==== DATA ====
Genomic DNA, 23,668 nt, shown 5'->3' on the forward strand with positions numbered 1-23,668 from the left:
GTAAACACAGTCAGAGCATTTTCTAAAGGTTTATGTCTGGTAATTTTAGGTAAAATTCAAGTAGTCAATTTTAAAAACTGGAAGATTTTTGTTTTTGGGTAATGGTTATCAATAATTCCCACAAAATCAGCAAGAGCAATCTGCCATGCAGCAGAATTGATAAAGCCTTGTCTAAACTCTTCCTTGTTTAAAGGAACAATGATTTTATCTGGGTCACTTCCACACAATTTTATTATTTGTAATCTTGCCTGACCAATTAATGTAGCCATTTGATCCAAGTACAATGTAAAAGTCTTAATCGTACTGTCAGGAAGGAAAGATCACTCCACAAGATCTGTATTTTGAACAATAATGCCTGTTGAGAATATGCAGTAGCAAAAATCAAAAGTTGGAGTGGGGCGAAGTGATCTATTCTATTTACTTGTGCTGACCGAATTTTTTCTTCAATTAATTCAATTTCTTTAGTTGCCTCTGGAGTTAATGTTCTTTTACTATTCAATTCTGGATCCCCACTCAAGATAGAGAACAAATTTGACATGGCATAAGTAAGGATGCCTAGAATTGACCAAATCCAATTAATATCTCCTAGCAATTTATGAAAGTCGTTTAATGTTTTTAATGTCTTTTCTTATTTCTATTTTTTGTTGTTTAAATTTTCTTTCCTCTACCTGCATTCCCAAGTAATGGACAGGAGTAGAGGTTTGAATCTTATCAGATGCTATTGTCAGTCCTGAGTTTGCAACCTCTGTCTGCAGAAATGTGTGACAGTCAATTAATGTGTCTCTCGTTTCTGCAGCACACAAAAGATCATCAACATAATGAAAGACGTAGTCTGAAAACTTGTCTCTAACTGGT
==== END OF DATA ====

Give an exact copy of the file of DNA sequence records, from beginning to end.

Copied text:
Genomic DNA, 23,668 nt, shown 5'->3' on the forward strand with positions numbered 1-23,668 from the left:
GTAAACACAGTCAGAGCATTTTCTAAAGGTTTATGTCTGGTAATTTTAGGTAAAATTCAAGTAGTCAATTTTAAAAACTGGAAGATTTTTGTTTTTGGGTAATGGTTATCAATAATTCCCACAAAATCAGCAAGAGCAATCTGCCATGCAGCAGAATTGATAAAGCCTTGTCTAAACTCTTCCTTGTTTAAAGGAACAATGATTTTATCTGGGTCACTTCCACACAATTTTATTATTTGTAATCTTGCCTGACCAATTAATGTAGCCATTTGATCCAAGTACAATGTAAAAGTCTTAATCGTACTGTCAGGAAGGAAAGATCACTCCACAAGATCTGTATTTTGAACAATAATGCCTGTTGAGAATATGCAGTAGCAAAAATCAAAAGTTGGAGTGGGGCGAAGTGATCTATTCTATTTACTTGTGCTGACCGAATTTTTTCTTCAATTAATTCAATTTCTTTAGTTGCCTCTGGAGTTAATGTTCTTTTACTATTCAATTCTGGATCCCCACTCAAGATAGAGAACAAATTTGACATGGCATAAGTAAGGATGCCTAGAATTGACCAAATCCAATTAATATCTCCTAGCAATTTATGAAAGTCGTTTAATGTTTTTAATGTCTTTTCTTATTTCTATTTTTTGTTGTTTAAATTTTCTTTCCTCTACCTGCATTCCCAAGTAATGGACAGGAGTAGAGGTTTGAATCTTATCAGATGCTATTGTCAGTCCTGAGTTTGCAACCTCTGTCTGCAGAAATGTGTGACAGTCAATTAATGTGTCTCTCGTTTCTGCAGCACACAAAAGATCATCAACATAATGAAAGACGTAGTCTGAAAACTTGTCTCTAACTGGT